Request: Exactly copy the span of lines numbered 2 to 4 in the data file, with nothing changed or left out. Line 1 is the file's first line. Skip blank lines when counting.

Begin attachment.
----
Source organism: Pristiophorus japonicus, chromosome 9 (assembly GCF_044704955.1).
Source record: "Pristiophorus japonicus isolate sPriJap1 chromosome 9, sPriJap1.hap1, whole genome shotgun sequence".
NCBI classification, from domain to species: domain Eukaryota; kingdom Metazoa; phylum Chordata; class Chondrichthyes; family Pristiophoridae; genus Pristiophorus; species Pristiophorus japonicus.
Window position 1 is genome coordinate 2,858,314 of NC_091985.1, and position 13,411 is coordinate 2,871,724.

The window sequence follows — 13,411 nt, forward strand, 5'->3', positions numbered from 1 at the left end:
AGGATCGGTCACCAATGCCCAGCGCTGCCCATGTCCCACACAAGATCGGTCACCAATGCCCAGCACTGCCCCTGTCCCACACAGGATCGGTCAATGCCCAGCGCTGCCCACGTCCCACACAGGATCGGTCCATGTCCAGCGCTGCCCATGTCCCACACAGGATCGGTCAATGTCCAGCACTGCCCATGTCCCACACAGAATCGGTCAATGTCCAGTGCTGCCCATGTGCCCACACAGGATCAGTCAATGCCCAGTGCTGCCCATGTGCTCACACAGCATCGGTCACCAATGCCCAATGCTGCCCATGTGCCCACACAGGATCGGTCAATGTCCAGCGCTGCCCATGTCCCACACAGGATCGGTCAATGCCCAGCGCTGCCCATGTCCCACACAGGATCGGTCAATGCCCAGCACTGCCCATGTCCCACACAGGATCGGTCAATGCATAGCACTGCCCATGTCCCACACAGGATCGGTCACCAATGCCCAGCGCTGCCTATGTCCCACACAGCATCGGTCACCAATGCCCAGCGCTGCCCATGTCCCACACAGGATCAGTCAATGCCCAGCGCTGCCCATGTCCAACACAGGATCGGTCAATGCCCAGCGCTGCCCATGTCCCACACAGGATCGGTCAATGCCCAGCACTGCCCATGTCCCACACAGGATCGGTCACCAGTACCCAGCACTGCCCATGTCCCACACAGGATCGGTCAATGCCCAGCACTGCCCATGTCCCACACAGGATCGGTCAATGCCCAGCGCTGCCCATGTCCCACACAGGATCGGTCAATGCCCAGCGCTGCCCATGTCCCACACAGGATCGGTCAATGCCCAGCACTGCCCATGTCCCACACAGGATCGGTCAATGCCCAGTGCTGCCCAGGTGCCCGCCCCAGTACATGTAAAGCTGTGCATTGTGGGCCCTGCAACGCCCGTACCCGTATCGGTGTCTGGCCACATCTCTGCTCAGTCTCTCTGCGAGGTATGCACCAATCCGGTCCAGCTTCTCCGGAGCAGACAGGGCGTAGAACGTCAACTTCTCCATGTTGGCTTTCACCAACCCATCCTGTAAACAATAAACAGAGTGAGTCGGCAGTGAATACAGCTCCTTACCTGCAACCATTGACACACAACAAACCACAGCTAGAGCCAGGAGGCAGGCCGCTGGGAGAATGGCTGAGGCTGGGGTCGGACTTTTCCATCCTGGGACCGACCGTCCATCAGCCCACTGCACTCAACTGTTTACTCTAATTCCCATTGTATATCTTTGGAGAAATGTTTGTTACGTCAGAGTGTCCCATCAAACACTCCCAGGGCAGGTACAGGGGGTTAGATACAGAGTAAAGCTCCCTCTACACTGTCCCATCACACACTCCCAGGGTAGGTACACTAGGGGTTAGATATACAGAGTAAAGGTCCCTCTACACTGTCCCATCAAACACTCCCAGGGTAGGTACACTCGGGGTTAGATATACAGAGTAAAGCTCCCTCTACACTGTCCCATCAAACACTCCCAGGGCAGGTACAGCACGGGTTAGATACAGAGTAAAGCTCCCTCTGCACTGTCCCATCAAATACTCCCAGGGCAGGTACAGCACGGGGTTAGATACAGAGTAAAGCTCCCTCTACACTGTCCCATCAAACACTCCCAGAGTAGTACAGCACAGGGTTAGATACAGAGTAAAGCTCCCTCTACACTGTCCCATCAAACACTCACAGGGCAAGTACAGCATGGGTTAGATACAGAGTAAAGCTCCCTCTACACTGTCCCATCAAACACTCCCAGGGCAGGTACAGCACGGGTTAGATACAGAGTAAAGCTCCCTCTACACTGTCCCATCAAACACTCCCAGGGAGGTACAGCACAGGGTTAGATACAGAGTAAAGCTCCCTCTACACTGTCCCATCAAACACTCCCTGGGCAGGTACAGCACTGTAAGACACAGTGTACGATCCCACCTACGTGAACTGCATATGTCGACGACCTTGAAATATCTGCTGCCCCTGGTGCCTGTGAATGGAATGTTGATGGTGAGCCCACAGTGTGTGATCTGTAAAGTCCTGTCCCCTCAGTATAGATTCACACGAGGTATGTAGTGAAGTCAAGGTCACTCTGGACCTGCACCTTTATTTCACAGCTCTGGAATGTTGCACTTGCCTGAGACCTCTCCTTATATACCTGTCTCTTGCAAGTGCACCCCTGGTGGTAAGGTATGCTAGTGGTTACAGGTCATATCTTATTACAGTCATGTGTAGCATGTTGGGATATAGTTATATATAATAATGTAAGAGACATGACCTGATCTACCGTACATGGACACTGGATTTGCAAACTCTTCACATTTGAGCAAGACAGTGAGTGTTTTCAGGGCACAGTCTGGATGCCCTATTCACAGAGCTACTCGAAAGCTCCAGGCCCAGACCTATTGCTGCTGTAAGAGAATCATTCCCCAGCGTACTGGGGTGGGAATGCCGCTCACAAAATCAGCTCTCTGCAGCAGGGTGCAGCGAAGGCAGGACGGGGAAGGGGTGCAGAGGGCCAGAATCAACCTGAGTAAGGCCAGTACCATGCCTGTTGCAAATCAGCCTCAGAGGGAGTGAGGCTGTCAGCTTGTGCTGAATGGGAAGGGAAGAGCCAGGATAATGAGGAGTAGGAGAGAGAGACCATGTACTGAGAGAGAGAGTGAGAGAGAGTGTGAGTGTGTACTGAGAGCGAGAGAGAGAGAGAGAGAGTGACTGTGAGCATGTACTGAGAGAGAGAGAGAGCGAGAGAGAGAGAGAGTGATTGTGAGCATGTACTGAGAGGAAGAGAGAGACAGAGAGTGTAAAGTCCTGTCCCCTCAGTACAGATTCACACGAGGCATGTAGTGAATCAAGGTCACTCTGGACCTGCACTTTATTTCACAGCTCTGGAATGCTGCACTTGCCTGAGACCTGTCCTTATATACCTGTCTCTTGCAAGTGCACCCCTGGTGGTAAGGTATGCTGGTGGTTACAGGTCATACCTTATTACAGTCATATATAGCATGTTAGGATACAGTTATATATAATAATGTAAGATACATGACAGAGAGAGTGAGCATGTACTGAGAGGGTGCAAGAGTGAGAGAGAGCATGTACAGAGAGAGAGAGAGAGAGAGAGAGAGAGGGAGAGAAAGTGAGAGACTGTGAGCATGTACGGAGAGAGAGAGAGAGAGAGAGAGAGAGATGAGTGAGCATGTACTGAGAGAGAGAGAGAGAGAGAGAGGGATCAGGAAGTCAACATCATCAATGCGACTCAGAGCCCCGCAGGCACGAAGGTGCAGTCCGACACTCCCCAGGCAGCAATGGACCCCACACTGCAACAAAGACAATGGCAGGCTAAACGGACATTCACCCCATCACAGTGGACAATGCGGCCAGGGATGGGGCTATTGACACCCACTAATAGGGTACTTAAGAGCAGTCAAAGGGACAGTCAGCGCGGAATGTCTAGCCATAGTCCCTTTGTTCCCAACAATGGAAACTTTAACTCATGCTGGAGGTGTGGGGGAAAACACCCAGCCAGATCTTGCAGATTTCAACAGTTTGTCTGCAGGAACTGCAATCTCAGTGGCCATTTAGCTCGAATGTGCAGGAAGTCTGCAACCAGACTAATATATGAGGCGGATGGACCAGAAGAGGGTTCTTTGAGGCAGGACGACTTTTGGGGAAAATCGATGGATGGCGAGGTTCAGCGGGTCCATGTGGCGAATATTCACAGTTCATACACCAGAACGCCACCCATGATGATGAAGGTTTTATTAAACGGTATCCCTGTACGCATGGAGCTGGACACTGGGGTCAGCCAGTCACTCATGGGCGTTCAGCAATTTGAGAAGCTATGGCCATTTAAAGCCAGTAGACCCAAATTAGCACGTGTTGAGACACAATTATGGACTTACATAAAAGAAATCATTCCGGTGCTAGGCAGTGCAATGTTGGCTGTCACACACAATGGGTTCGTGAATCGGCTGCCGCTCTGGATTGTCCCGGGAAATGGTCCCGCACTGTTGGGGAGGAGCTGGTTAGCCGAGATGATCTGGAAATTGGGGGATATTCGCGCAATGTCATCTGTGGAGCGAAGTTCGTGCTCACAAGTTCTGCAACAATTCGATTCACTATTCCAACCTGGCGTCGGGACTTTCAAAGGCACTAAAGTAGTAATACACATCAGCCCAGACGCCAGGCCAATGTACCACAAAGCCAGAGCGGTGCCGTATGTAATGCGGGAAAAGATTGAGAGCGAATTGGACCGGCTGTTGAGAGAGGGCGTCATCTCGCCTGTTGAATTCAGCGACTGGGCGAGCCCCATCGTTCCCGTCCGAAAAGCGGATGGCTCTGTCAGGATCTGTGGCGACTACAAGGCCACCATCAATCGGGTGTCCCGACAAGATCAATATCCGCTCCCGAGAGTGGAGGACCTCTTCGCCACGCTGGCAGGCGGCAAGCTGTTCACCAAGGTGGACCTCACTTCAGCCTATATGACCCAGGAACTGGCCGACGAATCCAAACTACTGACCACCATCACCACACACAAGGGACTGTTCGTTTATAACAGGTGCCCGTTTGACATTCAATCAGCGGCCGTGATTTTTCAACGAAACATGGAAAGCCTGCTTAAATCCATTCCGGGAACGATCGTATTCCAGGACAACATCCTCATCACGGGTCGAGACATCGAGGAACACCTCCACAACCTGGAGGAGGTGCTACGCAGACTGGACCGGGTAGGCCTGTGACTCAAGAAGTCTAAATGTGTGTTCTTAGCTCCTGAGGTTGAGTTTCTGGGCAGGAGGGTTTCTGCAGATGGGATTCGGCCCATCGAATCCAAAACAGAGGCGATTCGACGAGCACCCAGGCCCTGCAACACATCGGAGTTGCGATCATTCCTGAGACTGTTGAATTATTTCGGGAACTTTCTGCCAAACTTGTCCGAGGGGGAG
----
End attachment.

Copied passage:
Source record: "Pristiophorus japonicus isolate sPriJap1 chromosome 9, sPriJap1.hap1, whole genome shotgun sequence".
NCBI classification, from domain to species: domain Eukaryota; kingdom Metazoa; phylum Chordata; class Chondrichthyes; family Pristiophoridae; genus Pristiophorus; species Pristiophorus japonicus.
Window position 1 is genome coordinate 2,858,314 of NC_091985.1, and position 13,411 is coordinate 2,871,724.